Number of qualified teachers that have never taught in schools as of March 2006: 91,000
Percentage of teachers who qualified in 2005, but were not schools by spring of the following year: 22
(Source: Dept for Children, Schools and Families)
So, looks like the government's training scheme is a rip-roaring success ... The amount of money this must be costing for this level of poor delivery is nothing short of a disgrace.
Interesting post there naboo with your honest appraisal of how you've found things post PGCE. I note what you say about stress and it begs the question as to what exactly is/are the stress factors. Is it the system, the school, the children..?
I'm 31 and have a few quid spare in the bank. Instead of thinking beyond the weekend shenanigans I've realised that I'm not young anymore and will need another something to set me up for old age and the loneliness that I'm sure to embrace once there's no more fun left in the tank.
DELTA? Possibly get part-sponsorship from my current employers, but that entails a 3-month submersion which apparently makes the CELTA look like a Thai multiple choice exam, or a 9 month trip back to the UK. A 9 month spell I can handle and even without sponsorship I could probably afford it quite easily.
B.Ed/PGCE? Working with secondary school students in the inner cities? Jesus, I used to be that twat. No thanks.
I'm not greedy, I just want enough to have a decent life and the knowledge that once I'm too old for my dancing shoes I'll be able to sit down and delegate rather than acting like Coco the Clown each day.
Samak- "Westerners have a saying, 'Look at both sides of the coin', but Westerners only look at one side, Myanmar is a Buddhist country. Myanmar's leaders meditate. They say the country lives in peace. We have three neighbours: Laos, Cambodia and Myanmar. We use their resources, all three of them. If we have this great relationship, why should we pick on them?....They (the leaders) found new gas resources. I negotiated with them so we can sign contracts."
I've just written a very long essay in answer to this, but feel that, with a slight possibility of the identity of the school being fairly guessable (remote chance I know, but a chance none the less), it would be the wrong thing to do to post it.Originally Posted by dagsyk
Basically, you can't blame the kids for the product of their environment, be that their home life or school life.
The system sucks, its absolutely shocking, mainly due to the target driven government we have. No teacher is trusted to do their job, everyone is monitored. That creates the stress, along with the fine analysis of every set of results your classes get. I heard a lad leaving one of my colleague's lessons the other day, saying about the teacher "She only wants us to do well so she doesn't get the sack". In so many ways, that's true. The worst thing is, with the kids knowing that, they know the pressure is not on them and if they fail, its the teacher who'll take the blame. (I'm getting the impression this is also the case in thailand...)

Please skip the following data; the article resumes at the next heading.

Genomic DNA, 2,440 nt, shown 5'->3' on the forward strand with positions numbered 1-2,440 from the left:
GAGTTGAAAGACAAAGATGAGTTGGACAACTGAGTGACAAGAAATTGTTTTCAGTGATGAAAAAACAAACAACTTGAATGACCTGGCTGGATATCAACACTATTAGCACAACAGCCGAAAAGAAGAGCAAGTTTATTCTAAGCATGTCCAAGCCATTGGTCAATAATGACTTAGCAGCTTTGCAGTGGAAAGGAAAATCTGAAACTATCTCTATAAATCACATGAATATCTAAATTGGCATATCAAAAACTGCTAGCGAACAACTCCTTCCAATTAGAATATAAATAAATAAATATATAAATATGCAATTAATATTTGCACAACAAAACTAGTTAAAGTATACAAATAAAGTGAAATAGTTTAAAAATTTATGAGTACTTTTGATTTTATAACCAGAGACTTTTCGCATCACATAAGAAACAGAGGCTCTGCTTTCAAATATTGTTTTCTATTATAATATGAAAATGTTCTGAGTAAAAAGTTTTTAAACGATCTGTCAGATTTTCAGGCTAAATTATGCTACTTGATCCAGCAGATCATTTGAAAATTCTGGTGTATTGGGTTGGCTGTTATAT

The school does what the system wants it to do, and it does it very well. I'm not saying the school does a good job, but it fulfills the wishes of OFSTED, the DfES and the DCFS (if the latter two haven't already merged). When i entered the profession, many ex teachers my Dad knew told me not to, it had gone down hill massivly in the last couple of decades. I wanted to give it a go, I did, and I'd say to anyone considering a job in England to expect the worst and be prepared to accept you will possibly looking for a new profession or to leave the country within 5 years.
As an experience, its been fantastic. I know myself, my strengths and weaknesses and I think as a person its made me better. But I'm going to pay for it with an earlier than should have been death due to the stress!
^I can relate. I also have my PGCE (BEd in Canada), and worked in England on a six-month contract. There is so much paperwork in teaching (to please OFSTED etc..) that the quality of teaching often gets the short end of the stick. I went over with an agency, that hired me and paid me as a supply teacher on a daily basis.
I was put into a grade six class in January. I found this out later, but apparently the students gave the previous teacher a nervous breakdown. The kids were out of control, and had no respect at all for me. I had to start from scratch with them. Not all the students were naughty, and I realize that it would of been much better to be at the school starting in September.
The principal was not well-liked at the school, and she was making all these changes, that the staff didn't appreciate. There wasn't much school support for behaviour issues. I felt like I was put in a bad situation, and the pressure was huge. I did value the experience though, and as you said, I learned alot about myself in the process.
Not all schools are the same. My friends that were teaching in a London high school, told me that it was hell for them. They were threatened everyday, and told to F off most days.
Teaching in any country is stressful these days. I think out of the 40 people in my graduation class, only about half are still in teaching today, according to the recent Teacher's college survey.
Oh my God! Well those comments shed a new light on things. Maybe I should give up with the primary PGCE/GTP and get some sort of nursery qualification or masters in education even though it doesn't give me QTS, and wait for the situation to get a little better. For the time being I just want enough to be able to continue working in international schjools in Thailand, but I didn't want to close myself off completely to teaching in the UK in fthe future. But maybe I should try again nearer the time. any advice?
Find out why you've been unsuccessful in your attempts at getting on a Pgce course. Work on whatever area(s) you're falling short in.....Originally Posted by DXBgoddess
Prep for the interview(s) and make sure you DO get accepted next time.
It's strange with your experience that you are finding it so difficult to get on a course.